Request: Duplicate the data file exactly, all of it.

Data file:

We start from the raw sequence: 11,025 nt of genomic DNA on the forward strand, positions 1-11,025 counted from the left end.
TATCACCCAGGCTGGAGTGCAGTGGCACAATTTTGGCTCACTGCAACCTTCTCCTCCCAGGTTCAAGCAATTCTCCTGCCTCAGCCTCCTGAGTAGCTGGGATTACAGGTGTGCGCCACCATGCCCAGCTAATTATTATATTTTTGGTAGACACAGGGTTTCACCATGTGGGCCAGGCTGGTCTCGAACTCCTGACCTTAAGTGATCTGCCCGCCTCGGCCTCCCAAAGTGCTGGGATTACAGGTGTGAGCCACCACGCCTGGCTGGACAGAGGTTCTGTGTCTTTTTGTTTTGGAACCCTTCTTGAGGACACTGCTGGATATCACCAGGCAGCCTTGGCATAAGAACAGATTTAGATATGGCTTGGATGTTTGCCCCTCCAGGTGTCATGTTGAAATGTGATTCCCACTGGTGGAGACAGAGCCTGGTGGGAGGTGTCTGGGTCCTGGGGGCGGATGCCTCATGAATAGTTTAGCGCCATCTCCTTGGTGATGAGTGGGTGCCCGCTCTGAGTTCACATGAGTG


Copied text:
We start from the raw sequence: 11,025 nt of genomic DNA on the forward strand, positions 1-11,025 counted from the left end.
TATCACCCAGGCTGGAGTGCAGTGGCACAATTTTGGCTCACTGCAACCTTCTCCTCCCAGGTTCAAGCAATTCTCCTGCCTCAGCCTCCTGAGTAGCTGGGATTACAGGTGTGCGCCACCATGCCCAGCTAATTATTATATTTTTGGTAGACACAGGGTTTCACCATGTGGGCCAGGCTGGTCTCGAACTCCTGACCTTAAGTGATCTGCCCGCCTCGGCCTCCCAAAGTGCTGGGATTACAGGTGTGAGCCACCACGCCTGGCTGGACAGAGGTTCTGTGTCTTTTTGTTTTGGAACCCTTCTTGAGGACACTGCTGGATATCACCAGGCAGCCTTGGCATAAGAACAGATTTAGATATGGCTTGGATGTTTGCCCCTCCAGGTGTCATGTTGAAATGTGATTCCCACTGGTGGAGACAGAGCCTGGTGGGAGGTGTCTGGGTCCTGGGGGCGGATGCCTCATGAATAGTTTAGCGCCATCTCCTTGGTGATGAGTGGGTGCCCGCTCTGAGTTCACATGAGTG